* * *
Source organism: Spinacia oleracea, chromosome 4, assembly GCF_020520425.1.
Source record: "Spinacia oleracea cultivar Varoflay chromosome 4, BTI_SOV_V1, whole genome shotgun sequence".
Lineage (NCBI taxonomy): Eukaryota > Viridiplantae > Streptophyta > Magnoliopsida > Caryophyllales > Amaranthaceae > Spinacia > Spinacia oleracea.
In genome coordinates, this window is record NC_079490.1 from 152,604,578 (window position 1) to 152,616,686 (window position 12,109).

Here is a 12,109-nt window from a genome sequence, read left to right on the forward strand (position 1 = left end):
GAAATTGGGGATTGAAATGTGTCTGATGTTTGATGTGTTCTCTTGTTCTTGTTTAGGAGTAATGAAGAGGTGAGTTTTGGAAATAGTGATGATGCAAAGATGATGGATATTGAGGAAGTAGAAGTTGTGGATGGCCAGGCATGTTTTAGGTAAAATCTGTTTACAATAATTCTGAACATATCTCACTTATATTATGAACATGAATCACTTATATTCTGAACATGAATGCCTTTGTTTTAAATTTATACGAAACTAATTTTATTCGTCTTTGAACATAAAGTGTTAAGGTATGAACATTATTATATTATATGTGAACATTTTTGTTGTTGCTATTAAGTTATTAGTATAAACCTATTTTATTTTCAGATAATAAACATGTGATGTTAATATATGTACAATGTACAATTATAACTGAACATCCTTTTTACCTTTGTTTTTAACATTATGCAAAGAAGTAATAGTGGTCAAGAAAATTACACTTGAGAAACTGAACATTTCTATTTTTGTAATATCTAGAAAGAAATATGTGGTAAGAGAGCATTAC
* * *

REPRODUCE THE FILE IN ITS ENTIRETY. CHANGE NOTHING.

Source organism: Spinacia oleracea, chromosome 4, assembly GCF_020520425.1.
Source record: "Spinacia oleracea cultivar Varoflay chromosome 4, BTI_SOV_V1, whole genome shotgun sequence".
Lineage (NCBI taxonomy): Eukaryota > Viridiplantae > Streptophyta > Magnoliopsida > Caryophyllales > Amaranthaceae > Spinacia > Spinacia oleracea.
In genome coordinates, this window is record NC_079490.1 from 152,604,578 (window position 1) to 152,616,686 (window position 12,109).

Here is a 12,109-nt window from a genome sequence, read left to right on the forward strand (position 1 = left end):
GAAATTGGGGATTGAAATGTGTCTGATGTTTGATGTGTTCTCTTGTTCTTGTTTAGGAGTAATGAAGAGGTGAGTTTTGGAAATAGTGATGATGCAAAGATGATGGATATTGAGGAAGTAGAAGTTGTGGATGGCCAGGCATGTTTTAGGTAAAATCTGTTTACAATAATTCTGAACATATCTCACTTATATTATGAACATGAATCACTTATATTCTGAACATGAATGCCTTTGTTTTAAATTTATACGAAACTAATTTTATTCGTCTTTGAACATAAAGTGTTAAGGTATGAACATTATTATATTATATGTGAACATTTTTGTTGTTGCTATTAAGTTATTAGTATAAACCTATTTTATTTTCAGATAATAAACATGTGATGTTAATATATGTACAATGTACAATTATAACTGAACATCCTTTTTACCTTTGTTTTTAACATTATGCAAAGAAGTAATAGTGGTCAAGAAAATTACACTTGAGAAACTGAACATTTCTATTTTTGTAATATCTAGAAAGAAATATGTGGTAAGAGAGCATTAC